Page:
By Raina Telgemeier
From the back cover
When The Baby-sitters Club gets into a huge fight, Mary Anne is left to her own devices. She has to eat by herself in the school cafeteria, figure out how to make new friends, and deal with her overprotective father. But the worst happens when she finds herself in a baby-sitting emergency and can’t turn to her friends for help. Will Mary Anne solve her problems and save The Baby-sitters Club from falling apart?
This is the third book in the graphic series The Baby-sitters Club. A fight strikes between the girls of the baby sitters club resulting in a near collapse of their business. Mary Anne starts questioning her father’s strict parenting from the way he makes her wear her hair to how late he allows her to stay out on weeknights and weekends. At the end of the book, Mary Anne and her new friend from school discover that their parents used to be high school sweethearts.
In a gist…
Mary Anne’s father has been a widower since Mary Anne was 2 years old, and Dawn’s mother has been recently divorced. The girls discover that their respective parents used to be high school sweethearts and start speaking to each other about how “dreamy eyed” their parents get when they mention one another. Towards the end of the book Mary Anne’s father asks Dawn’s mother out on a date and she accepts, their daughters get excited.
There’s a mention of one of the character’s mothers to have died when the girl was 2 years old.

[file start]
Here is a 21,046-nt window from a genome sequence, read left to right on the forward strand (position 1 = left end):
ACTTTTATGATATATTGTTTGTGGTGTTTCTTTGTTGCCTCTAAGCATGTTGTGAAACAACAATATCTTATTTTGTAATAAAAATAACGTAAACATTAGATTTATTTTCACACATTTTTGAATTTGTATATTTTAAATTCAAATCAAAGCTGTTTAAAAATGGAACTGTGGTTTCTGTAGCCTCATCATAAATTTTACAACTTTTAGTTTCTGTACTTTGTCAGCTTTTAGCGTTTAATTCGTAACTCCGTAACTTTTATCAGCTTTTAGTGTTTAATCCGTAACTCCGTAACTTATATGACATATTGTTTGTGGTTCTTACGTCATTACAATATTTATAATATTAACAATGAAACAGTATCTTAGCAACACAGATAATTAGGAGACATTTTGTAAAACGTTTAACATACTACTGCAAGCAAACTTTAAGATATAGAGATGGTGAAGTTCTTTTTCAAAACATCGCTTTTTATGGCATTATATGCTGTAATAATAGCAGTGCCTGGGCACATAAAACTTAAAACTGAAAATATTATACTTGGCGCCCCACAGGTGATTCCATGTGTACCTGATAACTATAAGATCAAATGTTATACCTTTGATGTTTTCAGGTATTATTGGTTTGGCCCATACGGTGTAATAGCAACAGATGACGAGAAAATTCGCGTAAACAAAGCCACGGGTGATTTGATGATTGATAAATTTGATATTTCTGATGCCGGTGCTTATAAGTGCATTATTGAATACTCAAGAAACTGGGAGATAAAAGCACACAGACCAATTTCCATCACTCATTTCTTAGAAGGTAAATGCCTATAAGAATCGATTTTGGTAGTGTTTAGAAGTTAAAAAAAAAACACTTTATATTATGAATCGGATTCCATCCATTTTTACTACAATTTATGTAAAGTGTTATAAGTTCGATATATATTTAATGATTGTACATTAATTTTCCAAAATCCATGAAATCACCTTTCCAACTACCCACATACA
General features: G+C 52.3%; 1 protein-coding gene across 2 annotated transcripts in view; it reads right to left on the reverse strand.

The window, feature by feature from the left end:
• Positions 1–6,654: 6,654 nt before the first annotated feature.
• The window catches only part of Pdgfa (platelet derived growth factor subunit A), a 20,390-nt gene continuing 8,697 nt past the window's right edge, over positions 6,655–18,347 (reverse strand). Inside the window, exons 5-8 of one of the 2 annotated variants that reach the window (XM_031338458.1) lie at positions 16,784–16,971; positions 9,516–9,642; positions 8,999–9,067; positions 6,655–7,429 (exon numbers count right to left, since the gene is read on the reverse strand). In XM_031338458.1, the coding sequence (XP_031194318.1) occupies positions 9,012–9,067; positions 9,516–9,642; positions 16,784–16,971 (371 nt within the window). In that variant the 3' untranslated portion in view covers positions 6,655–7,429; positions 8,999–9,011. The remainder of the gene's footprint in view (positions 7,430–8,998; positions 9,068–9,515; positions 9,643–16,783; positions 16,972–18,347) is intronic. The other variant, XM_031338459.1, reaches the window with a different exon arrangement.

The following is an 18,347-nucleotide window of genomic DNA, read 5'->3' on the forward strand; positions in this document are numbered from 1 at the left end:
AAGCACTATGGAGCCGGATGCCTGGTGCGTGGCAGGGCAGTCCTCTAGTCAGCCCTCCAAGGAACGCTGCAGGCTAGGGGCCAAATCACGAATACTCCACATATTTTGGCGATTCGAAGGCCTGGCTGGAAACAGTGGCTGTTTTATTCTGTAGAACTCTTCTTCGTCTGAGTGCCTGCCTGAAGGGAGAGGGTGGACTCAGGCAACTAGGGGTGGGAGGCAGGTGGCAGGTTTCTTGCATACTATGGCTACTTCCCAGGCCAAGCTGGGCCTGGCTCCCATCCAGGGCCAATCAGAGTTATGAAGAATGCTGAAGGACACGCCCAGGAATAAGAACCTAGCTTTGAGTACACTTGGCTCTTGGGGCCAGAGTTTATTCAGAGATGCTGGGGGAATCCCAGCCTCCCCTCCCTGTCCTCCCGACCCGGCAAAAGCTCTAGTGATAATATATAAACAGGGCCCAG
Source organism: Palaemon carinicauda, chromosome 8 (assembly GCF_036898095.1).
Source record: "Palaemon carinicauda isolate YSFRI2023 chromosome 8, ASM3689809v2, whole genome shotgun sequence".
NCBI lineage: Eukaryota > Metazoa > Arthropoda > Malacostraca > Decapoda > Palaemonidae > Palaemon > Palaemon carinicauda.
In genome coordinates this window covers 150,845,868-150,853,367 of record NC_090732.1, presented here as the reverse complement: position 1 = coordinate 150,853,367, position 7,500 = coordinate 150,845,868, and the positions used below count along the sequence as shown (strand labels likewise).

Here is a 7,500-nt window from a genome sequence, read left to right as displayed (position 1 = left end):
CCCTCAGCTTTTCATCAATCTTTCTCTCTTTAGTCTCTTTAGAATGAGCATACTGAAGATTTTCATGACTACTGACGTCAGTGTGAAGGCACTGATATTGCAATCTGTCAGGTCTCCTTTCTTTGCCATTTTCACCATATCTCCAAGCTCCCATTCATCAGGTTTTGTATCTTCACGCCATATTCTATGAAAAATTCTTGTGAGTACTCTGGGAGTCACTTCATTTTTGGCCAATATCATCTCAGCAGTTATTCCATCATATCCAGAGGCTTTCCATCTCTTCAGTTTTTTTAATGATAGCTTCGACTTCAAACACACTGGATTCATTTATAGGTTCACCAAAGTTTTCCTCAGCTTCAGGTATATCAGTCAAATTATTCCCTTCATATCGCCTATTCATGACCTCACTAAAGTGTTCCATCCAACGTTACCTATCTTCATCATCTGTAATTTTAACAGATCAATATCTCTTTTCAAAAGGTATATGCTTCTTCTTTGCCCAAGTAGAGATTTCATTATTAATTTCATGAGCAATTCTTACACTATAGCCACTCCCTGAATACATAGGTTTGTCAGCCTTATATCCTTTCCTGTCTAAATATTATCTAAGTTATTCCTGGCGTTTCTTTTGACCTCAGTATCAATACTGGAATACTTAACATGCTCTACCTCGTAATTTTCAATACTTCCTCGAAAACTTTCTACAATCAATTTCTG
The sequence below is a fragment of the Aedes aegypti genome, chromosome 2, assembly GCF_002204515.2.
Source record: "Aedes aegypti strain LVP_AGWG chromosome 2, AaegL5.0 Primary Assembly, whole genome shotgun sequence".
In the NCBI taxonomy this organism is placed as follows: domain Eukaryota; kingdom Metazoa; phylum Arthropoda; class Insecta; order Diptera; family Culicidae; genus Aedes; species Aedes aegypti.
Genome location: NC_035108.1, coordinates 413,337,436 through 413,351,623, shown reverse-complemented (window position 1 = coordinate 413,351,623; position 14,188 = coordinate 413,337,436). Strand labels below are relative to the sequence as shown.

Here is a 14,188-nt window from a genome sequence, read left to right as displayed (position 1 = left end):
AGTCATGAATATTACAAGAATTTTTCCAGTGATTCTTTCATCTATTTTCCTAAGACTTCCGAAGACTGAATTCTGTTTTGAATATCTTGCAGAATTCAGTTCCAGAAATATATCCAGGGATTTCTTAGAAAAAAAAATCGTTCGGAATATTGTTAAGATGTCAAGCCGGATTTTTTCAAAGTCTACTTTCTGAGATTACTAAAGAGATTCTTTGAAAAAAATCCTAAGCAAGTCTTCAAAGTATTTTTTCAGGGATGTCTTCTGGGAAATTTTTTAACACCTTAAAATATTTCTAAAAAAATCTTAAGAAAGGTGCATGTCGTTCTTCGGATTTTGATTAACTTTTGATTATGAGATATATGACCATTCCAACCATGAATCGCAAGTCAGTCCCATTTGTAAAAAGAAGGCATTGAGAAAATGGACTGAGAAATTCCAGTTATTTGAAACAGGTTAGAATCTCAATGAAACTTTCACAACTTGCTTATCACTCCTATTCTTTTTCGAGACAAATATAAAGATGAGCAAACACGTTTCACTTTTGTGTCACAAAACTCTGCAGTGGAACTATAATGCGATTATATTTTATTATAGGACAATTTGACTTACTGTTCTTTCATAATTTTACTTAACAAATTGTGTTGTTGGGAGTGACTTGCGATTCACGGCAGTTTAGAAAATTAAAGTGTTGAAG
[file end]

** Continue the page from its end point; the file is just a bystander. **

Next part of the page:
Degradation of Family/Islamic Values
- A girl from the babysitters club fights with her father and raises her voice at him for being too strict with her (not allowing her to stay at babysitting jobs until 10 PM like her friends and watching over her clothes and hair style). She states that she feels bad for treating her father this way but does not apologize. Her father comes to terms with the fact that his daughter has grown up at the end of the book and gives her some leeway.
- A woman hopes the groundhog sees his shadow referencing a prediction to an early start to spring.
- The girls toast with pizza at the end of the story.
- Mary Anne introduces the reader to her friend Stacy where she states that Stacy is so “glamorous, she even manages her diabetes in style”. This statement could possibly impact kids with diabetes in a positive manner, helping them realize that it is possible to manage such disease and live your life normally.
- Mary Anne and her father say a prayer before dinner and pray for Mary Anne’s dead mother. Mary Anne mentions that her father prays for her mother before every meal.
This may be a fun read among pre-teens. The idea of forming a babysitting club may give some inspiration for hard work and entrepreneurship. Two of the characters’ parents (now single) reconnect after many years of separation and agree to go on a date to rekindle their old love relationship. This part of the story is not the main theme but it is however emphasized on several occasions.